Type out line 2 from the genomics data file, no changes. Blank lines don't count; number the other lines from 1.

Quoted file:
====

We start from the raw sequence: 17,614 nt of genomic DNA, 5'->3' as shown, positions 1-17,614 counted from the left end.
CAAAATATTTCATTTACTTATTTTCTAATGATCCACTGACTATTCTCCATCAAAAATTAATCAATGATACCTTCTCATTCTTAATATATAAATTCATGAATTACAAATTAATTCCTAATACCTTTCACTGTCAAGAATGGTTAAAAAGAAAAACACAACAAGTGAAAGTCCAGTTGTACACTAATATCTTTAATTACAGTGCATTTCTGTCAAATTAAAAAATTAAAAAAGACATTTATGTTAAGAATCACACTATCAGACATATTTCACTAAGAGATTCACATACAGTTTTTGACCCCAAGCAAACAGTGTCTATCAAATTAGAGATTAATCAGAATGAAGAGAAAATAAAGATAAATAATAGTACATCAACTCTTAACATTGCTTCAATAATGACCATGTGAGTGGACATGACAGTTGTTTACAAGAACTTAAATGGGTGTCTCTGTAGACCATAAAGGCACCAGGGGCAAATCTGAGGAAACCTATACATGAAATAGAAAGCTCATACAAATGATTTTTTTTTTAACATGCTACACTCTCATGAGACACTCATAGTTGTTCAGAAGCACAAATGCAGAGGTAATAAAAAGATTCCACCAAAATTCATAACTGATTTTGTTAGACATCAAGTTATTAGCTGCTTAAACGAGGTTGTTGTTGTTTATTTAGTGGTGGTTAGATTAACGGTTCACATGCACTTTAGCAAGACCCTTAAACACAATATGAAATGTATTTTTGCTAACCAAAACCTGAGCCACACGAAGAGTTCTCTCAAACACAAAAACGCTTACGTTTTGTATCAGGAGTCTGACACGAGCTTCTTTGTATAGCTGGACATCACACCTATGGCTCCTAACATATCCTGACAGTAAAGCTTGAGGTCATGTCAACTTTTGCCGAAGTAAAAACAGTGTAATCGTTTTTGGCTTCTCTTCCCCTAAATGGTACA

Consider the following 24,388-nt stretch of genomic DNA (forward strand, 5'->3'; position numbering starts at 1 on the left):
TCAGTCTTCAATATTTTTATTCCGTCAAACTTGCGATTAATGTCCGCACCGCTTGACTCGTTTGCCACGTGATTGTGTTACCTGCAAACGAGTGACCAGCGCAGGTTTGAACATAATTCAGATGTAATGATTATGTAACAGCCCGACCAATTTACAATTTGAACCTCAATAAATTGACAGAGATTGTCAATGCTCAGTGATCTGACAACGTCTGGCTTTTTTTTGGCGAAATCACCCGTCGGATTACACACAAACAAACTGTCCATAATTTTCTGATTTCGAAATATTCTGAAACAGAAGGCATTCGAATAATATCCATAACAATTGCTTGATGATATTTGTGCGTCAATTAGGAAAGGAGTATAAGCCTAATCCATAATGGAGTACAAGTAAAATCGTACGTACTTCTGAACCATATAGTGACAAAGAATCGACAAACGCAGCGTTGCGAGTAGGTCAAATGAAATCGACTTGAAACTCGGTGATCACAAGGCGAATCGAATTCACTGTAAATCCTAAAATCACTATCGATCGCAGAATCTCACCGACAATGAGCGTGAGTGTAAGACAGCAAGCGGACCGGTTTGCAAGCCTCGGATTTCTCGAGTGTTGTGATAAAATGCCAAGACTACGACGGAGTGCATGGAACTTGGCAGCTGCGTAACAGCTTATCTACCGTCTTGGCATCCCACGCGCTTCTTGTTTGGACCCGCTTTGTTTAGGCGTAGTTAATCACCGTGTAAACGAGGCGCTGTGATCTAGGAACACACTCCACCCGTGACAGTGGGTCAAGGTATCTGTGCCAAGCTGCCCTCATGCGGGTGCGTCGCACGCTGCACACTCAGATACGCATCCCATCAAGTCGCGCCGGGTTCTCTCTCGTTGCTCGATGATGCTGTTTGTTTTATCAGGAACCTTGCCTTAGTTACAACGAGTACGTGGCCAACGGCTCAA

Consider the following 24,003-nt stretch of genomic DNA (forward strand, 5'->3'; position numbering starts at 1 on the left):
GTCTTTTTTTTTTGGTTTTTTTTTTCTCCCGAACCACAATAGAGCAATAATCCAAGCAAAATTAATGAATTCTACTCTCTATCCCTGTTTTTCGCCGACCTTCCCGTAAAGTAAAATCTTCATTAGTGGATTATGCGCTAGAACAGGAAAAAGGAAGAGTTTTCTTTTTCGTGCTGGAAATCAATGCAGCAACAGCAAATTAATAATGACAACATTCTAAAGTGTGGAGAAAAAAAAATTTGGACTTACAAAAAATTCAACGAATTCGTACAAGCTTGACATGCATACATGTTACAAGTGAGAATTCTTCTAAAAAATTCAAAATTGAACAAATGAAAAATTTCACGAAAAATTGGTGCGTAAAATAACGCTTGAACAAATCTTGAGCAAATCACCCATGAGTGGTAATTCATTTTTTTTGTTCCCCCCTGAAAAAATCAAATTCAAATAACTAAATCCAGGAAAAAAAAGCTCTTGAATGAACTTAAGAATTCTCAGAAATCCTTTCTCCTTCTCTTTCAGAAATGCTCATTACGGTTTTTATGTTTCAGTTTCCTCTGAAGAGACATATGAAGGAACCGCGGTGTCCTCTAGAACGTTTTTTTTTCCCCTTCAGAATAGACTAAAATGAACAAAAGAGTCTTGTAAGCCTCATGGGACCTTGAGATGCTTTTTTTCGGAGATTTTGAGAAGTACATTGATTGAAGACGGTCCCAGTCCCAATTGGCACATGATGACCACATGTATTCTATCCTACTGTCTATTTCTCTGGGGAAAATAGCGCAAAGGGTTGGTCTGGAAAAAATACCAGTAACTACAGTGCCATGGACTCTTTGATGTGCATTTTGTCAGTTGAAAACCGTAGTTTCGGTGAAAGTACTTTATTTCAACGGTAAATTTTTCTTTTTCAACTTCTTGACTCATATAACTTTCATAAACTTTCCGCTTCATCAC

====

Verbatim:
CAAAATATTTCATTTACTTATTTTCTAATGATCCACTGACTATTCTCCATCAAAAATTAATCAATGATACCTTCTCATTCTTAATATATAAATTCATGAATTACAAATTAATTCCTAATACCTTTCACTGTCAAGAATGGTTAAAAAGAAAAACACAACAAGTGAAAGTCCAGTTGTACACTAATATCTTTAATTACAGTGCATTTCTGTCAAATTAAAAAATTAAAAAAGACATTTATGTTAAGAATCACACTATCAGACATATTTCACTAAGAGATTCACATACAGTTTTTGACCCCAAGCAAACAGTGTCTATCAAATTAGAGATTAATCAGAATGAAGAGAAAATAAAGATAAATAATAGTACATCAACTCTTAACATTGCTTCAATAATGACCATGTGAGTGGACATGACAGTTGTTTACAAGAACTTAAATGGGTGTCTCTGTAGACCATAAAGGCACCAGGGGCAAATCTGAGGAAACCTATACATGAAATAGAAAGCTCATACAAATGATTTTTTTTTTAACATGCTACACTCTCATGAGACACTCATAGTTGTTCAGAAGCACAAATGCAGAGGTAATAAAAAGATTCCACCAAAATTCATAACTGATTTTGTTAGACATCAAGTTATTAGCTGCTTAAACGAGGTTGTTGTTGTTTATTTAGTGGTGGTTAGATTAACGGTTCACATGCACTTTAGCAAGACCCTTAAACACAATATGAAATGTATTTTTGCTAACCAAAACCTGAGCCACACGAAGAGTTCTCTCAAACACAAAAACGCTTACGTTTTGTATCAGGAGTCTGACACGAGCTTCTTTGTATAGCTGGACATCACACCTATGGCTCCTAACATATCCTGACAGTAAAGCTTGAGGTCATGTCAACTTTTGCCGAAGTAAAAACAGTGTAATCGTTTTTGGCTTCTCTTCCCCTAAATGGTACA